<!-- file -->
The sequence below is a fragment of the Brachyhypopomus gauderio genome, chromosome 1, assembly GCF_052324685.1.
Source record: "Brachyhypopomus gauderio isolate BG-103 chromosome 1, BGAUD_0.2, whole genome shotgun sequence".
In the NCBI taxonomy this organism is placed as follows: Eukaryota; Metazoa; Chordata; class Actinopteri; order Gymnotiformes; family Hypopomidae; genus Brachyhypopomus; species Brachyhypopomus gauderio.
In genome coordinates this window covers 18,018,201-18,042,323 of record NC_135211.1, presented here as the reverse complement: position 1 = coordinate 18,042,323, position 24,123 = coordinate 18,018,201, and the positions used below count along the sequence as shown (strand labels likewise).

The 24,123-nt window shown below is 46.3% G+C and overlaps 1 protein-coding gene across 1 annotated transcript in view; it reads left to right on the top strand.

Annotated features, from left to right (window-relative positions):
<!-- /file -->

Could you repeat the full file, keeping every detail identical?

The sequence below is a fragment of the Brachyhypopomus gauderio genome, chromosome 1, assembly GCF_052324685.1.
Source record: "Brachyhypopomus gauderio isolate BG-103 chromosome 1, BGAUD_0.2, whole genome shotgun sequence".
In the NCBI taxonomy this organism is placed as follows: Eukaryota; Metazoa; Chordata; class Actinopteri; order Gymnotiformes; family Hypopomidae; genus Brachyhypopomus; species Brachyhypopomus gauderio.
In genome coordinates this window covers 18,018,201-18,042,323 of record NC_135211.1, presented here as the reverse complement: position 1 = coordinate 18,042,323, position 24,123 = coordinate 18,018,201, and the positions used below count along the sequence as shown (strand labels likewise).

The 24,123-nt window shown below is 46.3% G+C and overlaps 1 protein-coding gene across 1 annotated transcript in view; it reads left to right on the top strand.

Annotated features, from left to right (window-relative positions):